CHAMPAIGN, Ill. (WCIA) — Come Monday, Champaign’s Human Relations Commission will provide input and feedback on a new set of recommendations from the city’s Citizen Police Review Subcommittee.
The group — founded in 2016 and tasked with “promoting professionalism and accountability of the Champaign Police Department” as well as making policy recommendations — drafted a nine-page document aimed at creating changes that reinforce the fact the Black lives matter, according to the proposal.
“The Champaign Citizen Review Subcommittee (CCRS) cannot begin to complete our mission unless our city code and police department policy reflect this fact,” the proposal states. “The recent murders of George Floyd and Breonna Taylor at the hands of police officers emphasize the urgent need for change.”
The document includes additions and amendments for CPD policy; changes to the bargaining agreement with the Illinois Fraternal Order of Police; a request to “study the impact of the Student Resource Officer program in Unit 4 schools,” among other things.
Some of the changes are aimed at empowering the Subcommittee, allowing, for instance, members to have “access to complaints made against the officers under review in the last five years.”
The “improved transparency… might allow Commissioners to observe patterns in an officer’s record,” the proposal says.
Also along the empowerment line is a request to allow those who file complaints against CPD officers a change to participate in the process they’ve initiated. As it stands, the proposal says, “the complaint investigation and hearing process has no meaningful opportunities for complainant or officer participation.”
Among other policy changes included is the elimination of a timeframe in which someone has to file a complaint. As of January 1, that timeframe was 60 days from the date in which the incident occurred, according to subcommittee minutes.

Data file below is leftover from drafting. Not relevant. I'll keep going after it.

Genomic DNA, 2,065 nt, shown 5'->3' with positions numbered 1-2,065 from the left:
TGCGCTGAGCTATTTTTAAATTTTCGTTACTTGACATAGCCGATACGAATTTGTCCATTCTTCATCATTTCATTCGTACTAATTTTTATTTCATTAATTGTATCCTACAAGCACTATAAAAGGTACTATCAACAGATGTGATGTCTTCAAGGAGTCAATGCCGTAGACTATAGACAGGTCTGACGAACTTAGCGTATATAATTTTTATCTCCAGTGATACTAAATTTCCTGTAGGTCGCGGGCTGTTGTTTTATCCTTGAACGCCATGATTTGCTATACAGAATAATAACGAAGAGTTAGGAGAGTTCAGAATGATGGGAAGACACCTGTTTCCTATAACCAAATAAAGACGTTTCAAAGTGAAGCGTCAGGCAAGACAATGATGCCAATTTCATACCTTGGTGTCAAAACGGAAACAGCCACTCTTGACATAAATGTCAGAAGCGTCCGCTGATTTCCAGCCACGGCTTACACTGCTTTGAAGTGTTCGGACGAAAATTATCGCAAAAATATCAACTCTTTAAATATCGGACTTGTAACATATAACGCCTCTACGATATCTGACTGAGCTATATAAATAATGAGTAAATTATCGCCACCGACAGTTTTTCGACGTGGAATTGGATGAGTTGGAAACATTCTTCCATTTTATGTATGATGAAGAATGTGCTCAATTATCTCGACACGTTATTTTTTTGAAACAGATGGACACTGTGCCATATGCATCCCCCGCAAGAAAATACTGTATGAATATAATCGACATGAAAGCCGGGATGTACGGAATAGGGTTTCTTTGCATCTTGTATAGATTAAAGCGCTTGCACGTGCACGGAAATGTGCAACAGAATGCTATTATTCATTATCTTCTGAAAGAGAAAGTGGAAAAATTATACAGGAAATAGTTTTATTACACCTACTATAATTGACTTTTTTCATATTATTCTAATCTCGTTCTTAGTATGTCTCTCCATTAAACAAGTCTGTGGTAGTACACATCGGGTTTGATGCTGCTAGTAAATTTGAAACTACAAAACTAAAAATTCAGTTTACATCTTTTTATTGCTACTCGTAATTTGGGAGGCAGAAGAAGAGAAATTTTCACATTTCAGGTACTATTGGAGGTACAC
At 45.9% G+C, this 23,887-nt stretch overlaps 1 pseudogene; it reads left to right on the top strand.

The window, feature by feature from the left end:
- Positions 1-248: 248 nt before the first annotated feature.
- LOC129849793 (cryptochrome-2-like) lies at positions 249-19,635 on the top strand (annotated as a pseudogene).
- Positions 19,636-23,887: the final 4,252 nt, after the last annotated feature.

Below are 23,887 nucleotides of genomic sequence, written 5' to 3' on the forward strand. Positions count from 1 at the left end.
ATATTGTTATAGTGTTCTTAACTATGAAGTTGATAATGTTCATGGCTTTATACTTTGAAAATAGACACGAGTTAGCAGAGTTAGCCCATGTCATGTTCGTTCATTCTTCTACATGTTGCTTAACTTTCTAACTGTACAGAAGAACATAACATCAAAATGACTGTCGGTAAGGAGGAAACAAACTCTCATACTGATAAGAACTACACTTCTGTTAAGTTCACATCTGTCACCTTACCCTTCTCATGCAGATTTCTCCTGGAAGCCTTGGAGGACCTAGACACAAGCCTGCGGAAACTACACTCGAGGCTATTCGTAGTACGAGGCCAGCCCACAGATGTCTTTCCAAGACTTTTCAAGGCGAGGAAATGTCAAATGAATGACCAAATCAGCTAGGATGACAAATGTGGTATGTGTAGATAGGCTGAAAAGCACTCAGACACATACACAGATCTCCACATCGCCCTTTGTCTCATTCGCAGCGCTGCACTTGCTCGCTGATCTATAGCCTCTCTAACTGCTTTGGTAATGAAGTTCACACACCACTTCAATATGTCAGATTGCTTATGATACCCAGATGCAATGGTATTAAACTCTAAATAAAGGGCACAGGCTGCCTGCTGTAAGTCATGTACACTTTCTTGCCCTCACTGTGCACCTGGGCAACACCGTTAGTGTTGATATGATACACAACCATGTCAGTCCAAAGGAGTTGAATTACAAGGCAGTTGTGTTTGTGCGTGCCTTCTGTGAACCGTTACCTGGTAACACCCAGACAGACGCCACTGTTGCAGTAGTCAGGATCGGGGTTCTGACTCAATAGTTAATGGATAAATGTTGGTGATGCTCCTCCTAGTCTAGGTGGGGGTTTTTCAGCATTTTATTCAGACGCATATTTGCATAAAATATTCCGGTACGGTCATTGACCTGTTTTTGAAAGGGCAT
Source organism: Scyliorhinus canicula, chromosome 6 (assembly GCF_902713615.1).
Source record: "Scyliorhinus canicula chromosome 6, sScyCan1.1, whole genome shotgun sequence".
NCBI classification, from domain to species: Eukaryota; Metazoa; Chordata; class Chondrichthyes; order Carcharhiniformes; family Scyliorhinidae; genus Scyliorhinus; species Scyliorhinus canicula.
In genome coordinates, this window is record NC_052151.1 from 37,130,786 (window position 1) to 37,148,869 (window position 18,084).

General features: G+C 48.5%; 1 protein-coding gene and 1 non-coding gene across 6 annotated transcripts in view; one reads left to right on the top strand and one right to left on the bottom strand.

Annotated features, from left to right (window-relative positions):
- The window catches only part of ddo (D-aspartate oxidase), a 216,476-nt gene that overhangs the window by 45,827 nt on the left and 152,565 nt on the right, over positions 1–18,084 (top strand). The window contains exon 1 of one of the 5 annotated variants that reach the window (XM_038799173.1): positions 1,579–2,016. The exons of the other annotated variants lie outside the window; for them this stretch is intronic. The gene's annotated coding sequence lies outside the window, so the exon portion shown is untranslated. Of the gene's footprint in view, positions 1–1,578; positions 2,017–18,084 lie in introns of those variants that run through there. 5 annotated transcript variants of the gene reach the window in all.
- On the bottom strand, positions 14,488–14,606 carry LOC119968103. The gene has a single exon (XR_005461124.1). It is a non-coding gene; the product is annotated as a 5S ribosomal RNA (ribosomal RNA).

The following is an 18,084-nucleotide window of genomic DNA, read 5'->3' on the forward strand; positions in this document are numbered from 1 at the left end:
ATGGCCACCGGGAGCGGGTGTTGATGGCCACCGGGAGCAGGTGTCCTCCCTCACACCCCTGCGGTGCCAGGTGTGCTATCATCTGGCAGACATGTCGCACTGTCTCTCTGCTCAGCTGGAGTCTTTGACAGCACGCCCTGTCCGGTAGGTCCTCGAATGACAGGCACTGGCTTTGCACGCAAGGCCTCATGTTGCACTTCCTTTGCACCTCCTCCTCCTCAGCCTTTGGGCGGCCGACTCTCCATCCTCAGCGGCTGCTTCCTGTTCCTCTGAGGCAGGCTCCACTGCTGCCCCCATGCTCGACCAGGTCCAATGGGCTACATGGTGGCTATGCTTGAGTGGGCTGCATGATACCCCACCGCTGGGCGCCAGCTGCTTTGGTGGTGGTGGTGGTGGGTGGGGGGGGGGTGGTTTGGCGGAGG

“This (elimination) was included in our 2019 recommendations, and the Department has the opportunity to again expand that window,” the proposal says.
The recommendations also call for 10 percent of police funding to be redirected toward a pilot program that “better responds to community mental health needs.” That funding amount hit around $26 million in 2020, and a budget for 2021 suggests that funding could be increased by 6 percent.
The CCRS has observed that an outsized number of complaints are marked by a mental health condition noted by the complainant or an officer or sergeant on the scene,” the proposal says. “Such a program should have two facets; (a) a co-responder program that pairs police officers with mental-health professionals to help people on the verge of suicide or addressing other emotional crises in the course of a shift, and (b) a 24/7 service team of medic and crisis workers to be dispatched to non-criminal crises involving people experiencing mental illness problems, substance abuse and homelessness.”
The proposal draft includes several other recommendations — including the city council calling a study session on whether school resource officers should be removed from Unit 4 schools due to a disparate racial divide on who is arrested at school — and can be read in its entirety below.
Human Relations Commission members are currently in the process of reviewing the draft; on Monday night, they’ll offer feedback and potential revisions during a meeting that will be available for public attendance via Zoom.
From there, the subcommittee will take a vote on approving the recommendations before sending them for submission to Champaign Police Chief Anthony Cobb, as well as City Council members.